Odd E. 11th/Trenton intersection questioned

The in basket: While touring food gardens in Manette Saturday during the Edible Garden Tour, I talked with Karen Danis at her Jacobsen Boulevard home, one of those on the tour.

She asked me about what she considers the counter-intuitive traffic control on East 11th Street at Trenton Avenue, a few blocks from their home, where drivers may continue without stopping in the left turn onto Trenton. Drivers on Trenton northbound must stop and the very few wanting to continue south on Trenton must yield. Her husband, Galen, said he makes a hard right from Jacobsen’s angled approach, then left to approach the turn at a right angle and stay out of the way of cars turning from East 11th to Trenton.

The out basket: I told them the intersection had been that way for as long as I can recall, and I doubt the city would change it, barring a rash of accidents there. It would change driver’s expectations after decades of it being as it is.

As an example, there still are many drivers coming off the Manette Bridge and not yielding to traffic in the new roundabout there, which I think is attributable to the decades of them having the right of way when leaving the bridge. That changed just this year.

Reader Jan Luckcuck wrote last week saying it’s still happening, twice to her in the previous two weeks while she was in the roundabout.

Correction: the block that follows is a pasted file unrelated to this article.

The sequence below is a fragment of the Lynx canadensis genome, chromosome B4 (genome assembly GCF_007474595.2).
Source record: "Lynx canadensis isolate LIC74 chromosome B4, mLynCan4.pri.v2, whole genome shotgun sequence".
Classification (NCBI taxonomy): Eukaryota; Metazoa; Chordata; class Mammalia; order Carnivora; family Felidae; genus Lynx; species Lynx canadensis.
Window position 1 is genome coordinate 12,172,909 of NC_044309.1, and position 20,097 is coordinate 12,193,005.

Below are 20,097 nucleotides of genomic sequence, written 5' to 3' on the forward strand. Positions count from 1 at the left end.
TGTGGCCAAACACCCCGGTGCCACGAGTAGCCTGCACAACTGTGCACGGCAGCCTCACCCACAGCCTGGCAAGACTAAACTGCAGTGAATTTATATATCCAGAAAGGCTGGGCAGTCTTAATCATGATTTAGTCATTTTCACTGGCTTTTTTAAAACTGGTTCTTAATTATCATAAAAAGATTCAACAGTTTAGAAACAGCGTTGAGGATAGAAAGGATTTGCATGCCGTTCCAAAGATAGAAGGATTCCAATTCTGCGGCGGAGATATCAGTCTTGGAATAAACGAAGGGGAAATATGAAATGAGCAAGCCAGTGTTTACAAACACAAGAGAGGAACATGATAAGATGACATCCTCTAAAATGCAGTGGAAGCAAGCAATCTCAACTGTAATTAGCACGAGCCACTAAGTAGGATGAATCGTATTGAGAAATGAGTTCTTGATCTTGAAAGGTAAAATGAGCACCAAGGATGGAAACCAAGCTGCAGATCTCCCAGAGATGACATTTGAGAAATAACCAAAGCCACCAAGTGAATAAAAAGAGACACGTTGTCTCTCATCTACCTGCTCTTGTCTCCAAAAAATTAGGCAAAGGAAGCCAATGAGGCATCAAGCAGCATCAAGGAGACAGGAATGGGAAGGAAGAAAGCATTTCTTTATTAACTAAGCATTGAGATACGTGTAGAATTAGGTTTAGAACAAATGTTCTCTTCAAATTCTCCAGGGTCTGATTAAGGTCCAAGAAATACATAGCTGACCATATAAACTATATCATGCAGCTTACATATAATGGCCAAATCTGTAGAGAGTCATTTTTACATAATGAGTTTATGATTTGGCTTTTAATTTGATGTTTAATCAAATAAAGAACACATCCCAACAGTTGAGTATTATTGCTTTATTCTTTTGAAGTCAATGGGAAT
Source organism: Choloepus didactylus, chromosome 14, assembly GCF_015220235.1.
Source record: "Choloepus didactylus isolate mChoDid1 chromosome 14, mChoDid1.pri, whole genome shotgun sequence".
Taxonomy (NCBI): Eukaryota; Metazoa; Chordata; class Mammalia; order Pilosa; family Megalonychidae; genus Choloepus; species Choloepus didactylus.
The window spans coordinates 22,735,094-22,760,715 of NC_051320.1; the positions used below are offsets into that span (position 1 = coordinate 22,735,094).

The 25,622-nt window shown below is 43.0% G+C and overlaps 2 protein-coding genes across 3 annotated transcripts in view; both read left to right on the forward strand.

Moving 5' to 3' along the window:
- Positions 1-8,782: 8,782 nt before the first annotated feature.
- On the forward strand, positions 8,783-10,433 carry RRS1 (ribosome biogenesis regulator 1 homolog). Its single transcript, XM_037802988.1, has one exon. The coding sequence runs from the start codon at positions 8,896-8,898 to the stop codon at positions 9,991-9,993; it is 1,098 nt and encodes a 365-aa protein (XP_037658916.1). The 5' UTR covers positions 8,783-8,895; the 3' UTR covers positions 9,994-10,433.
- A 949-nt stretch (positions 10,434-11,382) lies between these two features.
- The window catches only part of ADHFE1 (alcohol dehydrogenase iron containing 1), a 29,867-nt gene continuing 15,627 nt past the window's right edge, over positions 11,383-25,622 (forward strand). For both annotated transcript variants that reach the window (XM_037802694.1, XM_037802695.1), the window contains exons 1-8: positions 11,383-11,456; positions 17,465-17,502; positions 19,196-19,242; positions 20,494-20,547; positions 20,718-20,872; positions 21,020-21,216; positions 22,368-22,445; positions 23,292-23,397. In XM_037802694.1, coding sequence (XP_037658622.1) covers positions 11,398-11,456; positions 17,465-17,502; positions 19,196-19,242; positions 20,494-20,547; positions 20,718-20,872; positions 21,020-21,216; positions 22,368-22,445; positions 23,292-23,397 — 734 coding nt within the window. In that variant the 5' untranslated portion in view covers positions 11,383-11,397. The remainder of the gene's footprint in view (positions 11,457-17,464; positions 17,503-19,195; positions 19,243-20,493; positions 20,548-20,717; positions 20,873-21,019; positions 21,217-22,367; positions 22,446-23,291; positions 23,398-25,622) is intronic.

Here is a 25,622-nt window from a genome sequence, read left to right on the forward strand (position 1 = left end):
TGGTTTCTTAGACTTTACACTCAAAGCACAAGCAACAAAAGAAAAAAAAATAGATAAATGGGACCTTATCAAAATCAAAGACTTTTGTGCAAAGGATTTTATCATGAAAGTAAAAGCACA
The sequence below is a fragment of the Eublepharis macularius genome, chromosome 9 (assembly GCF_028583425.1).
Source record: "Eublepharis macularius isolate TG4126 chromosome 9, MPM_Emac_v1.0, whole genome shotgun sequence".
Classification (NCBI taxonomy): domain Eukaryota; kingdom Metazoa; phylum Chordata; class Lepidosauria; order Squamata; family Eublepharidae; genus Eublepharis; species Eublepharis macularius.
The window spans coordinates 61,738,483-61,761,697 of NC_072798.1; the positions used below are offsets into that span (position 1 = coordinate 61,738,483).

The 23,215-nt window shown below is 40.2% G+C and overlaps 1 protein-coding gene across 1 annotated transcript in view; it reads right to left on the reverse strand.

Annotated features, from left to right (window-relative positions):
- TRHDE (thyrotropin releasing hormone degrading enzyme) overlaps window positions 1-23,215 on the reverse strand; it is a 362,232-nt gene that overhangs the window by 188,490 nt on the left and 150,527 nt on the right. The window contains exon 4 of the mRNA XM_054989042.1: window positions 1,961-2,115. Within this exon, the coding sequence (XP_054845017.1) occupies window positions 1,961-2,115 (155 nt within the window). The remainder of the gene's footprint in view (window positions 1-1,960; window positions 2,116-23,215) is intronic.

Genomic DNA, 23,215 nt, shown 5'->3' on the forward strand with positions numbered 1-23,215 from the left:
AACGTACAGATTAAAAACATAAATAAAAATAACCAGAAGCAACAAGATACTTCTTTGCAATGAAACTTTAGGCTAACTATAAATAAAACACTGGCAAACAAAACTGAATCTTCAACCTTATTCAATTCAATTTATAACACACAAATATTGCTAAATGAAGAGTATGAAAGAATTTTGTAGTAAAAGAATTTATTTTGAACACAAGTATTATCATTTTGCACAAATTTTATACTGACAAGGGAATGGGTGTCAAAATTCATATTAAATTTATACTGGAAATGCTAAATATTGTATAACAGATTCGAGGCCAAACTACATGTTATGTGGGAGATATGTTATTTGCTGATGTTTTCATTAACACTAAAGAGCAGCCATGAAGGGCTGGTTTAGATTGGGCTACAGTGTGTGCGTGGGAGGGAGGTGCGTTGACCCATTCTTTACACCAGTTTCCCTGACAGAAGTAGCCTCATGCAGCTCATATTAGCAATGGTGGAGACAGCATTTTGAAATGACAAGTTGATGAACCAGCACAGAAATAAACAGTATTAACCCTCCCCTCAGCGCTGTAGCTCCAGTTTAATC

I’m unable to guess what experience caused the city to allow lefts without stopping on East 11th at Trenton, and I imagine anyone in city government at the time who would know is long gone.

Do any of you old-timers, perhaps residents of that area, recall  what led to the strange arrangement?

2 thoughts on “Odd E. 11th/Trenton intersection questioned

  1. The problem with “we’ve always done it that way” lies with the difficulty of keeping a consistent population of folks who also have “always done it that way.”

    As soon as the City allows newcomers to purchase homes–seasoned drivers who are accustomed to “more intuitively controlled” intersections–the risk rises…

    I suppose the City could try to prevent newcomers from moving in… 🙂 Barring that, an accident is just a matter of time…

    The solution would be to install a Stop sign for those coming from 11th Street. Cities have ways of making new signage very visible.

    Sure would be nice to see a proactive response vs. reactive, since the likelihood of injury rises with each “new” resident.

  2. When I lived north of that intersection, more than a few decades ago, the intersection was not controlled at all. Of course, there was less traffic. I do not remember when it changed – possibly after I moved in 1975.
    A three way stop there might be a good decision today, if Bremerton can afford it.

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